An update from the belly of a blue van traveling on land in Northern California. I gave a quick facebook snippet from Chico where I opened the car to cherry blossoms and sun. Ah! That was nice. It's since gotten cold. Gah. Last night was a test. I read 27 degrees on my phone for Nevada City where I spent the night in a parking lot near the main strip. The once gold-mining mountain town climbs up and down several bending roads. It's since evolved a hundred years later into an upscale destination for enlightened artists and ecotourists. Before retreating into my frozen home vessel, I planted in a coffee shop called the Curly Wolf with swank décor, huge panals of ornate wall paper, each panal containing a gilded painting with a medieval theme. And holy shit, a coffee shop open til midnight! I drank lemon ginger tea, scarfed a gourmet brownie (okay two) and felt inspired to draw. I illustrated some poems and people-watched. Several characters came and left—hipsters adorned with fur coats and hats, talking tarot, and blinging with stones and sculpted metals.
I passed the test. I woke up warm this morning. My bed is a wood platform, massage table on top of that, laid flat with a cushion for padding. Last night I nuzzled into a sleeping bag, laid another thick bag on top, topped with two down comforters and a fuzzy blanket. I emerged in the morning from a mountain of covers, pulled back a window shade and scraped frost with my fingernail.
Before Nevada City, I was in Grass Valley, a nearby town not five miles away. I drove straight to a disc golf course at Condon Park, a wooded place with gentle sloping hills and dirt groomed fairways. I picked a picnic table, warmed soup on my portable propane stove and struck a conversation up with some locals. I asked where to find Hole 1 and they offered to take me around the course. This is the second time this trip I've gone to a disc course and been welcomed into a group. It's not a fluke. Disc golf people are notoriously open and generous to showing newbies around. We formed a multigenerational caravan of seven. A guy and his girlfriend along for the hike, and Dev, a warm-hearted older woman who could whip a disc like she doesn't take any shit, two guys in their late thirties, one of whom brought his kids, ages three and four, and a dog. Dad was a lean man with a scraggly beard, snapping his discs in between occasional hits from his pipe. We jammed throws to Nirvana, tiny children taking their turns, stepping onto the concrete teepads, taking aim and throwing ten feet with full determination to throw three hundred. They want to throw like Dad. “We talked about this.” Dev advised the kids, “You need to grow!” We played doubles. Two on two. Dev was on her own team. I played pretty well. I had a sweet throw down the gut of a wooded fairway that skipped right to the basket. Parked. Generally I'm the bogey-queen, but I earned that bird. I'm decent enough to hold my own and occasionally add to a team. We finished with an even score. Thanks Jeremy. You taught me well. I can travel to California and play.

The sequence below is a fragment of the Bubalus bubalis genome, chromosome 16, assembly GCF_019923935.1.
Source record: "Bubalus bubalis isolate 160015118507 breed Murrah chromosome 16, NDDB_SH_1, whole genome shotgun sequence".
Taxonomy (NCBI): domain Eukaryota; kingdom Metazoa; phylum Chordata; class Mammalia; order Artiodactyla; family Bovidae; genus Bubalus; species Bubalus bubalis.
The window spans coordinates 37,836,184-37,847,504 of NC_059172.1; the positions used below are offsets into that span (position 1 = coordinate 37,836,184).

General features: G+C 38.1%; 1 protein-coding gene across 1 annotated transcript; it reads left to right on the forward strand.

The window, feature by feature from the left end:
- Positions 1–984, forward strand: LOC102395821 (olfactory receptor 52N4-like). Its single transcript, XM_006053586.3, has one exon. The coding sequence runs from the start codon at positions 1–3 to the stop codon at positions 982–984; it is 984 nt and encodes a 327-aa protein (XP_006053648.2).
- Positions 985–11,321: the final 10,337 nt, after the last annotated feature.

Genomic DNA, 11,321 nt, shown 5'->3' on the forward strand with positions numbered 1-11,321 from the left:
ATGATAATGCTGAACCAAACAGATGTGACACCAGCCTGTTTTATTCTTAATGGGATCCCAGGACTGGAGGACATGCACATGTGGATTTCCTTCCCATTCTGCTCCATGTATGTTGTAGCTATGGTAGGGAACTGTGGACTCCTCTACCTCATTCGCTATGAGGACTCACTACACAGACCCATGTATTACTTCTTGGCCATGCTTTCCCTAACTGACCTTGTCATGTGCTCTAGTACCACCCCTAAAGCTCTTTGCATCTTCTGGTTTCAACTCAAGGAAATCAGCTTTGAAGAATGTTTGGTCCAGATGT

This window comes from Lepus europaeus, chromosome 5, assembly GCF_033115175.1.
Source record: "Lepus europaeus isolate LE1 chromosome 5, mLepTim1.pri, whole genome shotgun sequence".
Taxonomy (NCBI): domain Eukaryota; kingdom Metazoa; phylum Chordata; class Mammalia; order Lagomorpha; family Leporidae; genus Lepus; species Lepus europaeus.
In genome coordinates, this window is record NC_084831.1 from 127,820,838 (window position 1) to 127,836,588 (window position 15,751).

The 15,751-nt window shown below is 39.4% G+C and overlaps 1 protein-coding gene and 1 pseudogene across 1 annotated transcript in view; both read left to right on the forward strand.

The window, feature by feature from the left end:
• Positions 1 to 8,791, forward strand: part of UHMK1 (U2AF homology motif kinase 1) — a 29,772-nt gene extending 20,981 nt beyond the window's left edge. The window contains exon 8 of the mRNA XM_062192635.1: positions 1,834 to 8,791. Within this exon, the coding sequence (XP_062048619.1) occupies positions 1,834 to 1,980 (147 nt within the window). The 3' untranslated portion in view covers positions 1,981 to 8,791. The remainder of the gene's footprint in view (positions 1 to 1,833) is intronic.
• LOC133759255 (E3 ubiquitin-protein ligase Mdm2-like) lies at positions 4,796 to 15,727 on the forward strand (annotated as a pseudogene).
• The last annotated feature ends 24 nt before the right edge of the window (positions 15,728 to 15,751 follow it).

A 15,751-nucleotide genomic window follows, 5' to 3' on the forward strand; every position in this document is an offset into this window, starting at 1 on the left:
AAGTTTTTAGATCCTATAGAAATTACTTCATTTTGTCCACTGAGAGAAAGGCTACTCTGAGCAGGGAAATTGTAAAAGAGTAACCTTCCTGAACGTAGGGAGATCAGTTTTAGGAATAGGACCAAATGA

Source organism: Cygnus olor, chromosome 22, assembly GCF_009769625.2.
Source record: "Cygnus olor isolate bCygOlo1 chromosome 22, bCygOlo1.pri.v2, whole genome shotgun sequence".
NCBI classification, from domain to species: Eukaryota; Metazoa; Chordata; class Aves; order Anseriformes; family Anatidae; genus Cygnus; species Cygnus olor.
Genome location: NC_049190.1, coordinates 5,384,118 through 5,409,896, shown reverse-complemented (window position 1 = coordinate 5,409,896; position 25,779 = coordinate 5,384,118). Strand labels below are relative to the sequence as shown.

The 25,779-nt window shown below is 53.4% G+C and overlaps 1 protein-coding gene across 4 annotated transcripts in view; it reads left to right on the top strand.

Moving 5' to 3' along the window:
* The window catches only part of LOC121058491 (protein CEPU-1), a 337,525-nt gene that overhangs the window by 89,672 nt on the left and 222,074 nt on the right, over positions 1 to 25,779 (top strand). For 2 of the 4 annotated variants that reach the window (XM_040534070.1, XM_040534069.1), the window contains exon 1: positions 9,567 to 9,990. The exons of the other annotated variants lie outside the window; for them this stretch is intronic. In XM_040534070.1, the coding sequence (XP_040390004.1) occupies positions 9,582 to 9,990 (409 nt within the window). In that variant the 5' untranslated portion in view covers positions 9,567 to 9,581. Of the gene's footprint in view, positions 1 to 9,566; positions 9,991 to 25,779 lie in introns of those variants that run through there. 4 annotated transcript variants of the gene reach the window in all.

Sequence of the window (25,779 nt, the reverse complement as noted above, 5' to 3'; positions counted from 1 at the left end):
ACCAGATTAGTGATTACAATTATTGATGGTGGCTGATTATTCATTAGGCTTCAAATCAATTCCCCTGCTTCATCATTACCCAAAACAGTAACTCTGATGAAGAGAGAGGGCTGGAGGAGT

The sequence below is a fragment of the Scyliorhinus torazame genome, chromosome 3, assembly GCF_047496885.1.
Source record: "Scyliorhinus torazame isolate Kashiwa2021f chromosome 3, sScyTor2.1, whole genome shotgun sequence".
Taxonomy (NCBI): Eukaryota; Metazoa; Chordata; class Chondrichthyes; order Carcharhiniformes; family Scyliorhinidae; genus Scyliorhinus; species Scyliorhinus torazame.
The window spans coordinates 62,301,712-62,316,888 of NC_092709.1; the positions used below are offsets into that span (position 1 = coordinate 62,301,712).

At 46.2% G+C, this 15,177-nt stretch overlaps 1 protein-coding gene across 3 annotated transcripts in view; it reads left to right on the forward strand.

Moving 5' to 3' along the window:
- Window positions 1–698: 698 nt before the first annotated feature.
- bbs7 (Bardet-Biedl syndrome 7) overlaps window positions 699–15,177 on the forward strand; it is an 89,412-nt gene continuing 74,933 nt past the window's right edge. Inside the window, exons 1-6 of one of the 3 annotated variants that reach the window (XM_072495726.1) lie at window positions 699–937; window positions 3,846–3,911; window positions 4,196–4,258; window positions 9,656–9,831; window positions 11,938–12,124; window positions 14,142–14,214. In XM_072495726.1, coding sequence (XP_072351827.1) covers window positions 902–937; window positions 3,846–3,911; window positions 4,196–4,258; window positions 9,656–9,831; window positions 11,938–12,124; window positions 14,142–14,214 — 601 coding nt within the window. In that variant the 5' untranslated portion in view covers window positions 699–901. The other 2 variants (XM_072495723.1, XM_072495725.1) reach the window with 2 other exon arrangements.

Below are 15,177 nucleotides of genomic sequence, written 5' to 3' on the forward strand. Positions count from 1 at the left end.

Now I'm in Yuba City. I didn't want to do another night in the mountains. Brrr. It's a good ten degrees warmer here, though the culture is different. More agricultural with Hispanic businesses downtown. I found a coffee shop. Quiet and empty when I got here. Though slowly, it got woke. Sun is out. Be-bop jazz is playing. And I've overheard two groups of people talking about health food. I ordered a ham and cheese croissant and am happily baking in leather chair gazing out a south facing window.
The main reason for this trip was to take a trip in a warmer place with the van. The secret fantasy was to find other artists like me. So far, it's been scant, but not surprising. I haven't hit Berkeley yet. I got connected via email to a Bay area woman who teaches voice in combination with embodiment and spirituality, Lauren Arrow. She replied enthusiastically to my cold call email of “Hey, I'm an opera trained singer and body philosopher focusing on the core muscles as the landscape for exploring philosophical questions.” She responded with “Awesome! But I'm leaving tonight to go to Mexico for a week! Sad!” And I replied, “It's okay! I should still be in California when you get back, maybe we can hook up then!”
Sigh... I sometimes hate the nature of these correspondences, email and in person. I've noticed with more clarity on this trip that the default attitude of intelligent affluent youth is somewhere between happy and ecstatic. I partially blame the service industry with its expectation that employees display an eager enthusiasm to please. I was well-trained in these ways by many jobs, waitressing mostly, and it's carried over into my performance life. I'm realizing now though, how much I dislike it. For deeper than the service industry influence is a spiritual belief that humans are essences of bliss energy....happy souls...flowing flow states. Therefore, we default to happy. A lifted and expanded state of the core muscles. Happy is not the best starting place to move into a range of emotions. It's not the best inner state from which one can improvise to meet the changes and challenges of the world around us. Mastery would train a resting state—comfortable breath movement with awareness. From poise, one has potential for agility. I can move into happy, or sad, or angry. I can move freely with range, strong and subtle. We should train all of those states including the resting states between storms. The justification being that we are bodies, meeting needs to survive and organize.
Oh I'm hungry. I'll stay the night in Yuba City. Time for some chicken and waffles across the street.
Thanks for reading,